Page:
Step Two - Vote!

You can vote in person at most chapter houses or by absentee ballot. Be sure to request an absentee ballot during the allowed timeframe. During the absentee voting period, there is walk-in voting at elections offices as well.

Where to Vote

You can vote in both Navajo Nation and New Mexico state elections at some chapter houses, but not all offer both. Check with your chapter house to find out what is available. Navajo Nation elections office contact information is listed in the resources section of this guide.

Voting matters because it affects younger generations . . . Voting in both elections is important to get the help and access to services and resources we want and need.

Tyler Nez, Navajo Nation voter and Strong Families New Mexico leader from St. Michaels, Arizona

New Mexico Elections

Key 2018 Dates

October 9 – Last day to register to vote in the general election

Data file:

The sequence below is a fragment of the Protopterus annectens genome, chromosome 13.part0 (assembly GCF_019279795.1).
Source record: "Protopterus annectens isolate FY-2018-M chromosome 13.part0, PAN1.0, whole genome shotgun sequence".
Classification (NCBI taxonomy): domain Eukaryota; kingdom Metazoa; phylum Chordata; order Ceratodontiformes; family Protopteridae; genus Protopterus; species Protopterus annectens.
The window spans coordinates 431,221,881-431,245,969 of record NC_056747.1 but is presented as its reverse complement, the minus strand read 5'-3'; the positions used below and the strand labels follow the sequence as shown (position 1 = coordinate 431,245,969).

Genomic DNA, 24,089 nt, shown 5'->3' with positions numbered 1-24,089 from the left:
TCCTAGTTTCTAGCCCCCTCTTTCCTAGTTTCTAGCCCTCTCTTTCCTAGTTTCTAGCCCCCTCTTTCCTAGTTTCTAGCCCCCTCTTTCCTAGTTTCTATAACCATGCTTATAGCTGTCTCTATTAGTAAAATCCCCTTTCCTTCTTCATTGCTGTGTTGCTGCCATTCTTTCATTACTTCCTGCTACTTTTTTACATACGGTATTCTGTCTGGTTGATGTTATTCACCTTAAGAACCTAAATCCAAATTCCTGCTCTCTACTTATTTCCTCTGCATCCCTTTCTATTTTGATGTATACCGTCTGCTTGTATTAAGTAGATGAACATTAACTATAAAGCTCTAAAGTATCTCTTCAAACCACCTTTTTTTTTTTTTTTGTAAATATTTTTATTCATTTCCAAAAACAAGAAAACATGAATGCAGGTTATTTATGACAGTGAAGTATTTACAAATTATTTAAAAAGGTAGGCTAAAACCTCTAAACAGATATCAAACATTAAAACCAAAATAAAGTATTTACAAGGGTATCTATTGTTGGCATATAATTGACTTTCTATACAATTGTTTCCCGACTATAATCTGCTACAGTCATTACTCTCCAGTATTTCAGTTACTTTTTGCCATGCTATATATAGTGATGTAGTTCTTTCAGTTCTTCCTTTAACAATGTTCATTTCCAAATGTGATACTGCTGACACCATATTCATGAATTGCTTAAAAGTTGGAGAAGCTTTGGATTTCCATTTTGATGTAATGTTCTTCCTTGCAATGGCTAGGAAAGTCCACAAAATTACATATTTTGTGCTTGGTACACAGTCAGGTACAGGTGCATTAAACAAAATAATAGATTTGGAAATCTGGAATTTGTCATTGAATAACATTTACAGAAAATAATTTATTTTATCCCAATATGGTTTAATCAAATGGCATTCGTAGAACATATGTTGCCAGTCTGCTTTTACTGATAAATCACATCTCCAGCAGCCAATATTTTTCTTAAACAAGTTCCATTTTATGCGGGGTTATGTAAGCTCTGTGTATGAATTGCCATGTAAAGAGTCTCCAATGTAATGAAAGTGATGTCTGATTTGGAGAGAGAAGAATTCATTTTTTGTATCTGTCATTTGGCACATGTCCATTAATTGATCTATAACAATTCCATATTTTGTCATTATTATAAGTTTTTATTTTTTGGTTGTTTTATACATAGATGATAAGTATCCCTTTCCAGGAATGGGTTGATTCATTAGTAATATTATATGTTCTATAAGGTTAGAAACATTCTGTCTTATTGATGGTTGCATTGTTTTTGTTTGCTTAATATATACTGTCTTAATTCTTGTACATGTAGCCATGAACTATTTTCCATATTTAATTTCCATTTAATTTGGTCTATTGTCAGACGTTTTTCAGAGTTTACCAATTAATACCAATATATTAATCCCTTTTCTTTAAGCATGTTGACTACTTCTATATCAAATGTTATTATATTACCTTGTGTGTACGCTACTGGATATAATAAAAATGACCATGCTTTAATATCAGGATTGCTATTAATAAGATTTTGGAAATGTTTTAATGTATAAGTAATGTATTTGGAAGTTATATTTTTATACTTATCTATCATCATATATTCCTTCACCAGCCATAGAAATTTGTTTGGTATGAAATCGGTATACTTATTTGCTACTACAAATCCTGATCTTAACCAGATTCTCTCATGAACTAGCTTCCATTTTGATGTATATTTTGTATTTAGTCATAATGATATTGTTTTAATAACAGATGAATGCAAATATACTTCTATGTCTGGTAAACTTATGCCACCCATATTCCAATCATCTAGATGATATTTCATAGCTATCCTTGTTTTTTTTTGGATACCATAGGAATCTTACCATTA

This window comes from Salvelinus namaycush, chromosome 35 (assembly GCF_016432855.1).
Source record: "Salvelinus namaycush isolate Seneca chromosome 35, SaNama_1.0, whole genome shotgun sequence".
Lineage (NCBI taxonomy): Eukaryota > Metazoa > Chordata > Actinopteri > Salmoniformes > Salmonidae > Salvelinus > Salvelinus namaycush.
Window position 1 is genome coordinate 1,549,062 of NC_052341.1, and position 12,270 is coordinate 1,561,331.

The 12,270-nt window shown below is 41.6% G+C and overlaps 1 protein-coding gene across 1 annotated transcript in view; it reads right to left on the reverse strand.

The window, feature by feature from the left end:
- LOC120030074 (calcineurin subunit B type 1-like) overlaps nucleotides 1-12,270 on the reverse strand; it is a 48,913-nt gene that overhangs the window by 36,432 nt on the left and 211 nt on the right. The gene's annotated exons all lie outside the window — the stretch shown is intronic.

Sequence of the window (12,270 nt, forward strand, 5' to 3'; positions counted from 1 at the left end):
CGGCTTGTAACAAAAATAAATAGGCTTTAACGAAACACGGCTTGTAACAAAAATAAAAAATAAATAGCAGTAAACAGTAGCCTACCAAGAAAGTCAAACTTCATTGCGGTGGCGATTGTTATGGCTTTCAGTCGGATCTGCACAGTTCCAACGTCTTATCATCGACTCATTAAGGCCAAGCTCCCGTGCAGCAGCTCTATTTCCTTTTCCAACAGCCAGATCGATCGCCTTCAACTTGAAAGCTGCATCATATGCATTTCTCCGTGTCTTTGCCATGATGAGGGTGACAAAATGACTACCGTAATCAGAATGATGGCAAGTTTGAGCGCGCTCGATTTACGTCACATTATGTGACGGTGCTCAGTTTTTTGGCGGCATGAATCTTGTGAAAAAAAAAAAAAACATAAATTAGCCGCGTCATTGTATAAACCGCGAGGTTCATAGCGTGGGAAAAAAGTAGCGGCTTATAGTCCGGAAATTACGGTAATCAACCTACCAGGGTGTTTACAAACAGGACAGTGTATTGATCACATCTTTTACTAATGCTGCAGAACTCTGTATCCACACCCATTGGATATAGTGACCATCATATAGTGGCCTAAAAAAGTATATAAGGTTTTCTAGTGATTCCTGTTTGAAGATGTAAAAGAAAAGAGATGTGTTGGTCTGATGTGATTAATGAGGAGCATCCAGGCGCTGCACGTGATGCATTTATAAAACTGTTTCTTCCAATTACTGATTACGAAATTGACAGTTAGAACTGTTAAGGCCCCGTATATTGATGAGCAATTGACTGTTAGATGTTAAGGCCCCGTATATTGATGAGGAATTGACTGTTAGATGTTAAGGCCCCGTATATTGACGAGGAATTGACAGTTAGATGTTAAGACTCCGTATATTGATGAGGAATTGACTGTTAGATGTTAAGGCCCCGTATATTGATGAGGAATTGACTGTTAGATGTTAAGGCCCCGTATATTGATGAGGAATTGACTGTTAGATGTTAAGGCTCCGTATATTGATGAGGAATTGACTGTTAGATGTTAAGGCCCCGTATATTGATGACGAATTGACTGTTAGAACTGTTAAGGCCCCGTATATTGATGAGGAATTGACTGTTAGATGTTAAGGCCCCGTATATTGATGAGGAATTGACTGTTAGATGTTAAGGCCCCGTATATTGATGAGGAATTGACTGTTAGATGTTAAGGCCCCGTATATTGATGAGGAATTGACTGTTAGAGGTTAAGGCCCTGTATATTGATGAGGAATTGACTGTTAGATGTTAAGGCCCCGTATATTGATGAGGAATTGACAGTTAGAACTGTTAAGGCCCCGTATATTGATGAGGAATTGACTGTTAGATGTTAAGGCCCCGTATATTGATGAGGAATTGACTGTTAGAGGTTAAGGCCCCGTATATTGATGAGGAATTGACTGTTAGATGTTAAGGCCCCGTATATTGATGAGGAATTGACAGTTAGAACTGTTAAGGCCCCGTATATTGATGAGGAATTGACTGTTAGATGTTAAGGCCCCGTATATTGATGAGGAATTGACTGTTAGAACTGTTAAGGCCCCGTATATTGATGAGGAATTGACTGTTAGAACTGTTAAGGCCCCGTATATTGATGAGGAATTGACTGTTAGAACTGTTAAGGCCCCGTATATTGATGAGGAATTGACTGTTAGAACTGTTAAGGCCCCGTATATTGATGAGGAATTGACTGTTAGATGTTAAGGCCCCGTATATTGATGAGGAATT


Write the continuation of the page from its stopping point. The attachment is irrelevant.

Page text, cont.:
October 9 – General election early voting begins
November 3 – General election early voting ends
November 6 – General Election Day and absentee ballot return deadline

Who Can Vote

To vote in New Mexico and U.S. elections, you must be 18 years old or older and a U.S. citizen.

17-year-olds can register to vote AND vote in primary elections, as long as they turn 18 on or before the general election.

Individuals convicted of a felony cannot vote while incarcerated, on parole, or on probation. Those who have completed these terms need to re-register to vote.

Am I Already Registered?

You need to register in order to vote in any local, state, or federal elections. Check your voter registration status — prior to an election — by visiting New Mexico’s Secretary of State website. Unlike Navajo Nation elections, you do not have to vote in every election in order to stay registered. But, you must update your voter registration if you want to change your party affiliation, if your name changed, or if you moved (even within the same city).

Step One - Register